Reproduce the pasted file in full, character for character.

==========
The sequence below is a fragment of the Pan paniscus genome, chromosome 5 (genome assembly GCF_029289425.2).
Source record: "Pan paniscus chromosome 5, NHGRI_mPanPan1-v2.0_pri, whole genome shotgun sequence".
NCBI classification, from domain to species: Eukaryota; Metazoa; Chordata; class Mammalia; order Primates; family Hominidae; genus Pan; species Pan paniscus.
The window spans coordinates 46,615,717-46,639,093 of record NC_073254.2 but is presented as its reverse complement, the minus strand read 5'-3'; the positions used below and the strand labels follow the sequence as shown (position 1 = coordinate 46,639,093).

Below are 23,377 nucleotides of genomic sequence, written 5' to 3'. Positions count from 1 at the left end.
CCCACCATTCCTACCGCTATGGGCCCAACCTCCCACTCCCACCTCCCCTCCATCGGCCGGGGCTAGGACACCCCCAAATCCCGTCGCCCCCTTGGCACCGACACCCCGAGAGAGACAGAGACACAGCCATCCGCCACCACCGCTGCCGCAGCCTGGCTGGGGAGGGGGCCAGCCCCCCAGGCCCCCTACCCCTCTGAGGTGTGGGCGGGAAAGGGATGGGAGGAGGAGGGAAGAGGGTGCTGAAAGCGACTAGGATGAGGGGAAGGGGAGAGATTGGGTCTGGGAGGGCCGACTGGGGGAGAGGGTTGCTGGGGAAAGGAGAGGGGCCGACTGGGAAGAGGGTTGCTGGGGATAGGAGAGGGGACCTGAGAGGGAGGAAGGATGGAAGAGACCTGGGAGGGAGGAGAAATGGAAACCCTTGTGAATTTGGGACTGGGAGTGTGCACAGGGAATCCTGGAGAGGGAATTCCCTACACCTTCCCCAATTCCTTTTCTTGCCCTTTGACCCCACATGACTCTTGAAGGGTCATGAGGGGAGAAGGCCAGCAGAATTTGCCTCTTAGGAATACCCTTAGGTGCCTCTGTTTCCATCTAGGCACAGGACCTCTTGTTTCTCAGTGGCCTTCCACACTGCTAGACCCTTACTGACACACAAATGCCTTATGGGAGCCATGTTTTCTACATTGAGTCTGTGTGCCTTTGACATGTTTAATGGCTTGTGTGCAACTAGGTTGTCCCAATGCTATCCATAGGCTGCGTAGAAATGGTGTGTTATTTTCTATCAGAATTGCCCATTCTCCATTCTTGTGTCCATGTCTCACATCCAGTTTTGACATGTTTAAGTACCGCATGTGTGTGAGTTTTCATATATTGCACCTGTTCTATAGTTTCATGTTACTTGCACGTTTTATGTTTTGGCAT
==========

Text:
The sequence below is a fragment of the Pan paniscus genome, chromosome 5 (genome assembly GCF_029289425.2).
Source record: "Pan paniscus chromosome 5, NHGRI_mPanPan1-v2.0_pri, whole genome shotgun sequence".
NCBI classification, from domain to species: Eukaryota; Metazoa; Chordata; class Mammalia; order Primates; family Hominidae; genus Pan; species Pan paniscus.
The window spans coordinates 46,615,717-46,639,093 of record NC_073254.2 but is presented as its reverse complement, the minus strand read 5'-3'; the positions used below and the strand labels follow the sequence as shown (position 1 = coordinate 46,639,093).

Below are 23,377 nucleotides of genomic sequence, written 5' to 3'. Positions count from 1 at the left end.
CCCACCATTCCTACCGCTATGGGCCCAACCTCCCACTCCCACCTCCCCTCCATCGGCCGGGGCTAGGACACCCCCAAATCCCGTCGCCCCCTTGGCACCGACACCCCGAGAGAGACAGAGACACAGCCATCCGCCACCACCGCTGCCGCAGCCTGGCTGGGGAGGGGGCCAGCCCCCCAGGCCCCCTACCCCTCTGAGGTGTGGGCGGGAAAGGGATGGGAGGAGGAGGGAAGAGGGTGCTGAAAGCGACTAGGATGAGGGGAAGGGGAGAGATTGGGTCTGGGAGGGCCGACTGGGGGAGAGGGTTGCTGGGGAAAGGAGAGGGGCCGACTGGGAAGAGGGTTGCTGGGGATAGGAGAGGGGACCTGAGAGGGAGGAAGGATGGAAGAGACCTGGGAGGGAGGAGAAATGGAAACCCTTGTGAATTTGGGACTGGGAGTGTGCACAGGGAATCCTGGAGAGGGAATTCCCTACACCTTCCCCAATTCCTTTTCTTGCCCTTTGACCCCACATGACTCTTGAAGGGTCATGAGGGGAGAAGGCCAGCAGAATTTGCCTCTTAGGAATACCCTTAGGTGCCTCTGTTTCCATCTAGGCACAGGACCTCTTGTTTCTCAGTGGCCTTCCACACTGCTAGACCCTTACTGACACACAAATGCCTTATGGGAGCCATGTTTTCTACATTGAGTCTGTGTGCCTTTGACATGTTTAATGGCTTGTGTGCAACTAGGTTGTCCCAATGCTATCCATAGGCTGCGTAGAAATGGTGTGTTATTTTCTATCAGAATTGCCCATTCTCCATTCTTGTGTCCATGTCTCACATCCAGTTTTGACATGTTTAAGTACCGCATGTGTGTGAGTTTTCATATATTGCACCTGTTCTATAGTTTCATGTTACTTGCACGTTTTATGTTTTGGCAT